Prof. Isamu Yamamoto
Professor Keio University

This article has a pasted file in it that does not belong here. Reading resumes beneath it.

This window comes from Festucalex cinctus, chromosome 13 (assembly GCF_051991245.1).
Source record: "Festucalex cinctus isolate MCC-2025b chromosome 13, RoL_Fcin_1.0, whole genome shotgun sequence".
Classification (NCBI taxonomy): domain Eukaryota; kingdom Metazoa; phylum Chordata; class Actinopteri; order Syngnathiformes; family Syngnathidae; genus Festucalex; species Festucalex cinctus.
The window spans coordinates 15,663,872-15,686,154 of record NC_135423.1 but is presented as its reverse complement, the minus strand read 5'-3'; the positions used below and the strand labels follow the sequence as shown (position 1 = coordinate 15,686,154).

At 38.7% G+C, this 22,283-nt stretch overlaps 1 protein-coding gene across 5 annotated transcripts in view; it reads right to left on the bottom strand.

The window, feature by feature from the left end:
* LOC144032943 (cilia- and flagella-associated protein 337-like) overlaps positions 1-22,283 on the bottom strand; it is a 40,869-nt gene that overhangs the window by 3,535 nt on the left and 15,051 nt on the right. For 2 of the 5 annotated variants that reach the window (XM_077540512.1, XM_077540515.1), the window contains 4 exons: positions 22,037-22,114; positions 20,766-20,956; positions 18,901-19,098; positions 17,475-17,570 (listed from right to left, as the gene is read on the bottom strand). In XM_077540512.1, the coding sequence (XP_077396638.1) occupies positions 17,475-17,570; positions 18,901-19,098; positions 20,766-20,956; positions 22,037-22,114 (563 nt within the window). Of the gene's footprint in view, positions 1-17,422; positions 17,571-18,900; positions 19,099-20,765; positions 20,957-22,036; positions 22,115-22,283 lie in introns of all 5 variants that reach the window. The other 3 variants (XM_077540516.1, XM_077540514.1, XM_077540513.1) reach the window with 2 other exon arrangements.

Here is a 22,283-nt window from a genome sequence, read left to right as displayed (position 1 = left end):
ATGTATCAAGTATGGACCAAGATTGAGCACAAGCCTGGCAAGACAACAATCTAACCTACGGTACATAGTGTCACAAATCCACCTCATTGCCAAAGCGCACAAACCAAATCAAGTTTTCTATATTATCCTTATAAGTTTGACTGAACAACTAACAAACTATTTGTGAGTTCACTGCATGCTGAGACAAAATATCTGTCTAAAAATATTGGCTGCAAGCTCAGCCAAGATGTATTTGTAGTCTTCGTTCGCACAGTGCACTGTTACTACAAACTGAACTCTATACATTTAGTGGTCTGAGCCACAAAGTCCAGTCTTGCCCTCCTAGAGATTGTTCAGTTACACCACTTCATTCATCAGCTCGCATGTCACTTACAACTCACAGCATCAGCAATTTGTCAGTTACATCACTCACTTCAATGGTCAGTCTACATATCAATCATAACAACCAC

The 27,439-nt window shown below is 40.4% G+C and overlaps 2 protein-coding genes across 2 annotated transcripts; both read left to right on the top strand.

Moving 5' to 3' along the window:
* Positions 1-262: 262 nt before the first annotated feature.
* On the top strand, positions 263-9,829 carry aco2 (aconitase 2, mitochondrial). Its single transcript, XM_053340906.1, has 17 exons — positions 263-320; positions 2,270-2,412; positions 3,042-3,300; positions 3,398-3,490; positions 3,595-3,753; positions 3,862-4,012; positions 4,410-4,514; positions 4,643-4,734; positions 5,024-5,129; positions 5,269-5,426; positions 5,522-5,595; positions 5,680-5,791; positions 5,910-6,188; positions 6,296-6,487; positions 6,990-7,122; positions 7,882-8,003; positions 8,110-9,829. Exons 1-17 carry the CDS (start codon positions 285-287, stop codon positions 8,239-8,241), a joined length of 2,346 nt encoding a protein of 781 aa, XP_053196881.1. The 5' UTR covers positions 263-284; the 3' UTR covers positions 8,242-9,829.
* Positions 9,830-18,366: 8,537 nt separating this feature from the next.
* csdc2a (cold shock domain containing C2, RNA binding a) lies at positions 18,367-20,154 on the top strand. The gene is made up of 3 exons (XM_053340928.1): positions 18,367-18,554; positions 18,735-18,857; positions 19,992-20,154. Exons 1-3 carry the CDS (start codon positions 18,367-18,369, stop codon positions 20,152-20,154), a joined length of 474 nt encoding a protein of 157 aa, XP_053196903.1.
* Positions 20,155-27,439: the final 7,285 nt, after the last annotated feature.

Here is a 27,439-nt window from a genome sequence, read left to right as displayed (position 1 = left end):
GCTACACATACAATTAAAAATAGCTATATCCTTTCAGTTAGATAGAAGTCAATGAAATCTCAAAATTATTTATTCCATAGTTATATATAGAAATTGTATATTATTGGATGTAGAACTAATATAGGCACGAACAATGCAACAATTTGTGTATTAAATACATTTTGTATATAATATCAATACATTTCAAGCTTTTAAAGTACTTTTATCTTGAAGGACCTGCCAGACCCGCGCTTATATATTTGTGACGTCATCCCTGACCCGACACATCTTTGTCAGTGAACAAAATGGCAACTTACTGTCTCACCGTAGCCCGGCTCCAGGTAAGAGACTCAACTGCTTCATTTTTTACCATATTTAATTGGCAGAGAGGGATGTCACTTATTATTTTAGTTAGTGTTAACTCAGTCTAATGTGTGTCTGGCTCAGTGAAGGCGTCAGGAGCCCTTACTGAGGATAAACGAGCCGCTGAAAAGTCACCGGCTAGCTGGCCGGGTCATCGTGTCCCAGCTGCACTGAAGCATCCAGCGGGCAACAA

In the face of labor shortages, work-style reforms have been taken in recent Japan with the aim of encouraging the participation of diverse talents and increasing productivity. For example, many firms, especially large and/or listed ones, are working on “health management” to increase productivity by addressing the improvement of workers’ health as a management strategy. Similarly, “human capital management,” which aims to maximize the value of human resources as capital, thereby increasing firm’s value over the medium to long term, is also addressed. This movement is replacing the traditional trade-off relationship between worker’s well-being and firm’s value with the compatible one between the two. In this speech, from the perspective of labor economics, I will present empirical findings from several studies using worker and firm data to show a possible positive relationship between worker’s well-being and firm’s value. For example, implementing health management measures can lead to improved health outcomes, which in turn can contribute to an increase in the firm’s profitability. Additionally, improved sleep and work engagement among employees can also lead to higher profit rates for the firm.